American Health Care Act
House Republicans released their version of health care reform this week – the American Health Care Act (AHCA). This Congressional Budget Office has not yet scored the bill, and there is a question as to its cost. The proposal does not eliminate all of the provisions found in the Affordable Care Act (ACA) and also includes an individual penalty. Some Republicans have labeled it “Obamacare-lite.”
Following is a summary of the major provisions contained in the American Health Care Act:
Retention of Popular Obamacare Provisions
- Insurers cannot discriminate against insureds with pre-existing conditions.
- Young adults will be permitted to stay on their parents’ health plans through age 26.
Repeal of the Individual Mandate
The penalty imposed for failing to maintain health care coverage is repealed immediately. Penalty relief is provided for 2016, effectively making the repeal retroactive to December 31, 2015.
New Penalty Provision for Individuals
The AHCA includes a new penalty provision for those who do not maintain “continuous coverage.” Premiums for insurance purchased on the individual market are subject to a 30% surcharge for a full year if there is a lapse of coverage longer than 63 days. Under this approach, the “penalty” amount is paid to the insurance company and not to the government.
New Tax Credit Structure
While the Affordable Care Act links tax credits to income, the Republican AHCA bases tax credits mostly on age. Credits are established for certain age ranges for taxpayers who earn up to $75,000 a year ($150,000 for married joint filers):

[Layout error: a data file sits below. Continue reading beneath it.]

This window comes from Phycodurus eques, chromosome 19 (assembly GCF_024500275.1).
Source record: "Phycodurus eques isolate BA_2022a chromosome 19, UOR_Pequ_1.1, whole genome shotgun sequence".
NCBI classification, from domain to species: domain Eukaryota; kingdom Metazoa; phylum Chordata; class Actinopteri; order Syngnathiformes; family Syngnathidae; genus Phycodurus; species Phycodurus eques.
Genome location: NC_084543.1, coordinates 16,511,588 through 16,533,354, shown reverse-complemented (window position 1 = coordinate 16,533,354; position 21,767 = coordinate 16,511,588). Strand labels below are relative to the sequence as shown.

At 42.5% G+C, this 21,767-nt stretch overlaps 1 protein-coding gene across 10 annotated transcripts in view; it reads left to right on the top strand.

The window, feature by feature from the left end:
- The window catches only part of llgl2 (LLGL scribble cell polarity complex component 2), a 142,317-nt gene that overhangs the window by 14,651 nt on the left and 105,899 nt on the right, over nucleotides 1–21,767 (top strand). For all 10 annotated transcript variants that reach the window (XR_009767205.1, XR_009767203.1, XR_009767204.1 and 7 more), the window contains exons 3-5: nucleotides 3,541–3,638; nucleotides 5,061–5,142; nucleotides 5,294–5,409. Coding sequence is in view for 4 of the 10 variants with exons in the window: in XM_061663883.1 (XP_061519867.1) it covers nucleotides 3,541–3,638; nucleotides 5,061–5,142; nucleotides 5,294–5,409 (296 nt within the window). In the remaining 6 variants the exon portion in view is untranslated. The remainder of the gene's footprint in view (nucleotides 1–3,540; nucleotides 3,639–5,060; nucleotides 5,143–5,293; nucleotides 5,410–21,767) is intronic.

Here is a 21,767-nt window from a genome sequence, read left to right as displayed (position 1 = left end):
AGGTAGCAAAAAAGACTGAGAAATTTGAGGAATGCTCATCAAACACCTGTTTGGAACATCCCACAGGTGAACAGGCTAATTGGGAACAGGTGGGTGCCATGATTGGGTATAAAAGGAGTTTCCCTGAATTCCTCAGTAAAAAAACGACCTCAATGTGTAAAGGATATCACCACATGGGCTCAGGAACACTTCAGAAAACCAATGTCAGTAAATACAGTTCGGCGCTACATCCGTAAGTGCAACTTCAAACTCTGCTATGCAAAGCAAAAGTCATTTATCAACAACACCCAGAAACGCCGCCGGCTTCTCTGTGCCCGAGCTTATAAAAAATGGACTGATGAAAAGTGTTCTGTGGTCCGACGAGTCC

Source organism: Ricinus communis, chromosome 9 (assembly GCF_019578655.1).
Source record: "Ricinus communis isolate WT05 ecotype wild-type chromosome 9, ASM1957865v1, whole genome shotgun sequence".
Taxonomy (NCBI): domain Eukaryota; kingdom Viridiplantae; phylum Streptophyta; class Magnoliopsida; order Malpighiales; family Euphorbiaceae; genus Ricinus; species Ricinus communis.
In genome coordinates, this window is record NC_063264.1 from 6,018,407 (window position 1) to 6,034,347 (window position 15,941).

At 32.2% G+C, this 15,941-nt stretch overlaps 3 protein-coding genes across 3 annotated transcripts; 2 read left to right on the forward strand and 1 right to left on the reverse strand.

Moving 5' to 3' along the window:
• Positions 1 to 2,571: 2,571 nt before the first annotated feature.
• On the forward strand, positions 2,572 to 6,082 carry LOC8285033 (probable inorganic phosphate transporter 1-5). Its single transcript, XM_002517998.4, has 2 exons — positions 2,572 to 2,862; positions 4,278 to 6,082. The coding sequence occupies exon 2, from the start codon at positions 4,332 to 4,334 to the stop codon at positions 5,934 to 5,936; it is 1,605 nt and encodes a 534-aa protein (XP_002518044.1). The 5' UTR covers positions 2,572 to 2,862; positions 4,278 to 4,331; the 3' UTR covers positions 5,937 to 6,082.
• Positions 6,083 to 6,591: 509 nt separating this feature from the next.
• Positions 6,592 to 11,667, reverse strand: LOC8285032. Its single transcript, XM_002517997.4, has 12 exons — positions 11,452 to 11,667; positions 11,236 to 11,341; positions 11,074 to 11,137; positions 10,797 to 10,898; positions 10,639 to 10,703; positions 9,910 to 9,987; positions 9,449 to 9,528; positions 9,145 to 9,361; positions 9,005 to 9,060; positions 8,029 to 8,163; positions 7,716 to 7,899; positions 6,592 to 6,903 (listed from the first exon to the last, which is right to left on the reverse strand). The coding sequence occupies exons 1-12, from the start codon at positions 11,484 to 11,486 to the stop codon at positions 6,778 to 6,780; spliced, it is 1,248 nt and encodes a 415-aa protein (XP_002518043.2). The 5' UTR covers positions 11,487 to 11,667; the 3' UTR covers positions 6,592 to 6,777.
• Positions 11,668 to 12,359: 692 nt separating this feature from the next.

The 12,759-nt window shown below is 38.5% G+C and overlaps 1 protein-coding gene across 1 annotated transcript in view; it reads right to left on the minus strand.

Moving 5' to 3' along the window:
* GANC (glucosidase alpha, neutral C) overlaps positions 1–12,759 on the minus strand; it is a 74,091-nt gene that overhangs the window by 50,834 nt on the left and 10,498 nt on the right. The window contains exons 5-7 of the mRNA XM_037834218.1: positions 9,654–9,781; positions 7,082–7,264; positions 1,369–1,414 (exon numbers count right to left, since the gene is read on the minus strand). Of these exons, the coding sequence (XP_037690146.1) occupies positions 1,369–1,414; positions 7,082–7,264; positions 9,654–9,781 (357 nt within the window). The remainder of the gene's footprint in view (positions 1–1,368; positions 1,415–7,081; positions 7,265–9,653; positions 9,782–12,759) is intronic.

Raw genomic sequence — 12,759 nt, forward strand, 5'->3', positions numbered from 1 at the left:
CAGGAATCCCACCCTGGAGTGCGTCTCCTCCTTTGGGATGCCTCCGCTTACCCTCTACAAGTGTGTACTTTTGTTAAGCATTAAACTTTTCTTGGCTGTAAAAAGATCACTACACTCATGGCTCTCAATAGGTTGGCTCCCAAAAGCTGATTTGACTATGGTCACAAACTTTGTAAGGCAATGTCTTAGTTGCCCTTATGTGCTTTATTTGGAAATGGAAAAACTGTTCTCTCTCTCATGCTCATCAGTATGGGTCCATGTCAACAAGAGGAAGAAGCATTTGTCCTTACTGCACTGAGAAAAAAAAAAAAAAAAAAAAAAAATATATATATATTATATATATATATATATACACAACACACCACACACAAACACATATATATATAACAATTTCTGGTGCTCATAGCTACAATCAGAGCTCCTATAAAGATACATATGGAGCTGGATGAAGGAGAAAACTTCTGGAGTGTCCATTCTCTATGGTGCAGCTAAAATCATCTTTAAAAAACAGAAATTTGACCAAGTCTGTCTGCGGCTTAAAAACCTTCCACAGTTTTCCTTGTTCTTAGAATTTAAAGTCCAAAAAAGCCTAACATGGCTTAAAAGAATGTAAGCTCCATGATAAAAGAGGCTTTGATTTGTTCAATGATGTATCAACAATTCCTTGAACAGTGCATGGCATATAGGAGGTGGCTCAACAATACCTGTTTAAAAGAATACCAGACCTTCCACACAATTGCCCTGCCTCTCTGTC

- $2,000 for those under 30.
- $2,500 for those 30-40.
- $3,000 for those 40-50.
- $3,500 for those 50-60.
- $4,000 for those over 60.
Families can combine the credits, with a maximum credit of $14,000 for a single family. However, the listed credits are reduced at a rate of $100 for each $1,000 of income earned above the applicable income thresholds.
Under this schedule, older enrollees in health insurance plans are eligible for a larger tax credit. However, this benefit is partially offset by an AHCA provision eliminating the current rule restricting amounts charged to older enrollees for health insurance in the individual market to no more than three times the amount charged to younger enrollees.
Like the current Obamacare premium tax credits, the new tax credits can either be refunded post-year end or advanced during the year.
Large employers will no longer be required to offer affordable coverage to employees. The employer shared responsibility payment (i.e., the penalty applied to large employers failing to offer such coverage) is repealed immediately, with a penalty relief provision for 2016.
Affordable Care Act Tax Provisions
- The AHCA repeals the 3.8% Net Investment Income tax and the .9% Medicare Surtax for tax years beginning after 2017.
- The Cadillac Tax (imposed on “luxury” health insurance plans) was not repealed – but has been delayed until 2025.
- Health Savings Account rules will be substantially changed for 2018.
- Limits will be increased to $6,550 for individuals and $13,100 for families.
- The accounts can be used to purchase over-the-counter drugs.
- Spouses will be able to make catch-up contributions.
- The additional tax on using funds for non-medical purposes will be reduced.
Changes to the Medicaid Program
- The AHCA ends the Medicaid expansion – but not immediately. States can enroll individuals into the Medicaid program through 2019. The program will be frozen in 2020, and Medicaid rolls are then expected to decrease as enrollees earn higher incomes or otherwise leave the program.
- In 2020, Medicaid will shift to a “per capital cap” system where states will receive a lump sum for each enrollee (versus the unlimited commitment of the federal government under current law).
- Eligibility redetermination will be required every six months.
If you have any questions related to the American Health Care Act, please contact your Marcum tax professional for assistance.